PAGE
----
Concrete pipe far out performs plastic or metal. Concrete’s rigidity and mass allow for easy and secure placement in the ditch, without disrupting line or grade. Plus, precast concrete pipe joints are easily assembled, which helps minimize the time needs for installation. When installation time matters, or when the soil poses challenges to installation, precast concrete pipe is quite simply the most logical and responsible option. Since Concrete pipe is a rigid pipe system that is over 85% dependent on the pipe strength and only 15% dependent on the strength derived from the soil envelope, installation is made easy. In many situations, the installation of plastic or metal pipes can take longer than precast concrete pipe. That’s because the structural and hydraulic integrity of flexible pipes rely heavily on how well you prep the surrounding soil at installation, rather than on their own inherent brute strength. Making sure all conditions are right and installing per national specifications can be a costly and time-consuming proposition when installing flexible pipe.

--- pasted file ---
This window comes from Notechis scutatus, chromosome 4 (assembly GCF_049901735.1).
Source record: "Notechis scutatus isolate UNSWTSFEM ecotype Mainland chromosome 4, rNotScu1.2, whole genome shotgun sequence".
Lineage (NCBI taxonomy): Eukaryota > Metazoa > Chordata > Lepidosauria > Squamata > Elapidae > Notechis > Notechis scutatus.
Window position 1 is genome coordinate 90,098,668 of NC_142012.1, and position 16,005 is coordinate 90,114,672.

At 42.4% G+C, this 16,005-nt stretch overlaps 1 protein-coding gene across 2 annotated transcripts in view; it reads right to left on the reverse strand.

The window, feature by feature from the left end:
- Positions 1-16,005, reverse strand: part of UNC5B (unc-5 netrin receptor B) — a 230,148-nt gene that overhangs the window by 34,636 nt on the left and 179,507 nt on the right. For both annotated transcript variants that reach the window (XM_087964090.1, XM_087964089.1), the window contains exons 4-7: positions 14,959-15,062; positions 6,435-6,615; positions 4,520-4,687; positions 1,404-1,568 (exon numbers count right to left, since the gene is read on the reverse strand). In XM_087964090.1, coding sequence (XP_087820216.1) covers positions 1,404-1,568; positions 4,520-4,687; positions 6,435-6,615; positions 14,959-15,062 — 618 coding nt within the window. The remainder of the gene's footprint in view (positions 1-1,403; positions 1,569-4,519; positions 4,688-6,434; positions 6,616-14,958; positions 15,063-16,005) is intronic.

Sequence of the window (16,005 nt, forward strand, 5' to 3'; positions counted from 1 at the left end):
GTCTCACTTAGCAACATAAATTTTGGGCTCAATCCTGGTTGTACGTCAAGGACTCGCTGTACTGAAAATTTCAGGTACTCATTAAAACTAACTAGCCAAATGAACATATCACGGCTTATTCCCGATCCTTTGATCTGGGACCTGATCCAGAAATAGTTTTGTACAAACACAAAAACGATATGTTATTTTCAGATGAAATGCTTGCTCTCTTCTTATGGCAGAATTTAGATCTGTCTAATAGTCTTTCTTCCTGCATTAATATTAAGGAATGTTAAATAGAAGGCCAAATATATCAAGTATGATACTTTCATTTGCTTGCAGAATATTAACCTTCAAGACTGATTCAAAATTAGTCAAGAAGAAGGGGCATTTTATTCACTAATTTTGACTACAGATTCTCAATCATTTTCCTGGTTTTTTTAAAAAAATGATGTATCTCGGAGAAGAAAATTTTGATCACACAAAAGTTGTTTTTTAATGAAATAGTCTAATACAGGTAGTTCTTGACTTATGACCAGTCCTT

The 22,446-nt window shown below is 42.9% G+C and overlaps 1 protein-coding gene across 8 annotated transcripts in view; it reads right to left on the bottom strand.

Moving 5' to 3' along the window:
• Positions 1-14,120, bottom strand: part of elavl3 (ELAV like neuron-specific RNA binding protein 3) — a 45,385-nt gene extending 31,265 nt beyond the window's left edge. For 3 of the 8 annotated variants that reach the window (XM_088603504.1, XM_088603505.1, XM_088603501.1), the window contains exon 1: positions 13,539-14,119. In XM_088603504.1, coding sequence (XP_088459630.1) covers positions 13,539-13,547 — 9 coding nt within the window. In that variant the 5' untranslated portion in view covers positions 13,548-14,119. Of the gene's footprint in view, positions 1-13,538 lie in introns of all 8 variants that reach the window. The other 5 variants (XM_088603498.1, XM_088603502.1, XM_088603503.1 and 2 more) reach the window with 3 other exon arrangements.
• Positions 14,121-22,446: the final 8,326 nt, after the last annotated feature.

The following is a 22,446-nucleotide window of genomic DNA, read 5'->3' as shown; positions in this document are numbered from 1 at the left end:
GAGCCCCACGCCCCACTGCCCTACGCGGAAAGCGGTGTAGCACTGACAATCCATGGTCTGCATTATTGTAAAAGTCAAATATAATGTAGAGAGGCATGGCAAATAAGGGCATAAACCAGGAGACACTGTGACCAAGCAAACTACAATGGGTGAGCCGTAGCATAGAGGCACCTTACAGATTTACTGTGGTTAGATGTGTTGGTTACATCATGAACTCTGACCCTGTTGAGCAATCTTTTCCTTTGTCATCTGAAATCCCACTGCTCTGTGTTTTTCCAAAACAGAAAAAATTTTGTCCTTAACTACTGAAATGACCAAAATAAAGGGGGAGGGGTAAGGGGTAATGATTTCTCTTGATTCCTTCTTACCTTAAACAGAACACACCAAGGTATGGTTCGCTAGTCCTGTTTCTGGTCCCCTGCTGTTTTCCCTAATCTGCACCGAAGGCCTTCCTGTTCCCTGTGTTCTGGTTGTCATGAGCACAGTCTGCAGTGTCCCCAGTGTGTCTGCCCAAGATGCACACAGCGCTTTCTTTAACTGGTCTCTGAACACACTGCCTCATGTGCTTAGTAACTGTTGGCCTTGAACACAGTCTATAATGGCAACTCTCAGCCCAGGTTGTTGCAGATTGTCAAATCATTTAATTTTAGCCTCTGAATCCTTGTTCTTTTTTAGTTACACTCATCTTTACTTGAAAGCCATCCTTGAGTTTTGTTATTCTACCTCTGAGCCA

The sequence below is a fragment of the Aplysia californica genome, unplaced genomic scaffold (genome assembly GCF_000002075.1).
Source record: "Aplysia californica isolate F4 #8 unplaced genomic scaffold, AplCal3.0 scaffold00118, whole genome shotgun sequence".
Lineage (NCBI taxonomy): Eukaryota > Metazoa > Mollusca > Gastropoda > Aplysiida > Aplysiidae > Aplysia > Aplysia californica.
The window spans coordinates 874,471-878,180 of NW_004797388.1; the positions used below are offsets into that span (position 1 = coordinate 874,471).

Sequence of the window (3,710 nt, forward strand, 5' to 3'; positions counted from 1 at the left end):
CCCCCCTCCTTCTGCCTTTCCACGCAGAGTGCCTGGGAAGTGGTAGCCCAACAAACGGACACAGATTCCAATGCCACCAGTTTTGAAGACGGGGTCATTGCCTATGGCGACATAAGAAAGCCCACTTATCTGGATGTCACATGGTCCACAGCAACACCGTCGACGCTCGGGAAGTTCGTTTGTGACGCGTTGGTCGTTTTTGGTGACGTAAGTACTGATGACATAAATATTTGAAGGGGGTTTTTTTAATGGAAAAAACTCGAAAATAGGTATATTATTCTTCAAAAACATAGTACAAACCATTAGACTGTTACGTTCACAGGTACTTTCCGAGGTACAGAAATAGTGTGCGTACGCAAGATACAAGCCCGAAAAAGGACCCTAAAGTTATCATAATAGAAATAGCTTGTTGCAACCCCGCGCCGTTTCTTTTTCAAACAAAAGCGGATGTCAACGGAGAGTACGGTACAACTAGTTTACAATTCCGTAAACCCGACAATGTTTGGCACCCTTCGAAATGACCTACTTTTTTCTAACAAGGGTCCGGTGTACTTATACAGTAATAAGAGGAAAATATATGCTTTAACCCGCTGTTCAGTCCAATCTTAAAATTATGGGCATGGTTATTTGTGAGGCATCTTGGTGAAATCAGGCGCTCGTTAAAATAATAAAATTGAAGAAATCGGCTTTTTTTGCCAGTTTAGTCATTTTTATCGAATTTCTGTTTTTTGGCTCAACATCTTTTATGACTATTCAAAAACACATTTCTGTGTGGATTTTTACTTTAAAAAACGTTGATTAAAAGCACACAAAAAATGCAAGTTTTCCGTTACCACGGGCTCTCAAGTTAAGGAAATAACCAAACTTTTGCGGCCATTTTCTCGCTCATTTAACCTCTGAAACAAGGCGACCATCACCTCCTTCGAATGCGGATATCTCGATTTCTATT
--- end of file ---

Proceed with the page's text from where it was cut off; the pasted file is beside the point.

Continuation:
Concrete pipe has an unlimited range of pipe strengths from which to choose, and strength is demonstrated prior to installation. By specifying concrete pipe:
The designer has more control over pipe strength than any other facet of the project
There is less reliance on quality installation by the installer
There is lower embedment material cost
There is less compaction required
It is easier to maintain grade and alignment
There are no excess deflection concerns
There is a lower life cycle cost of the project
There is a lower maintenance cost over the design life of the project
There is a reduced likelihood of failure
A lower risk for the specifier, designer and owner of the project, and reduced overall liability to the public after the project has been commissioned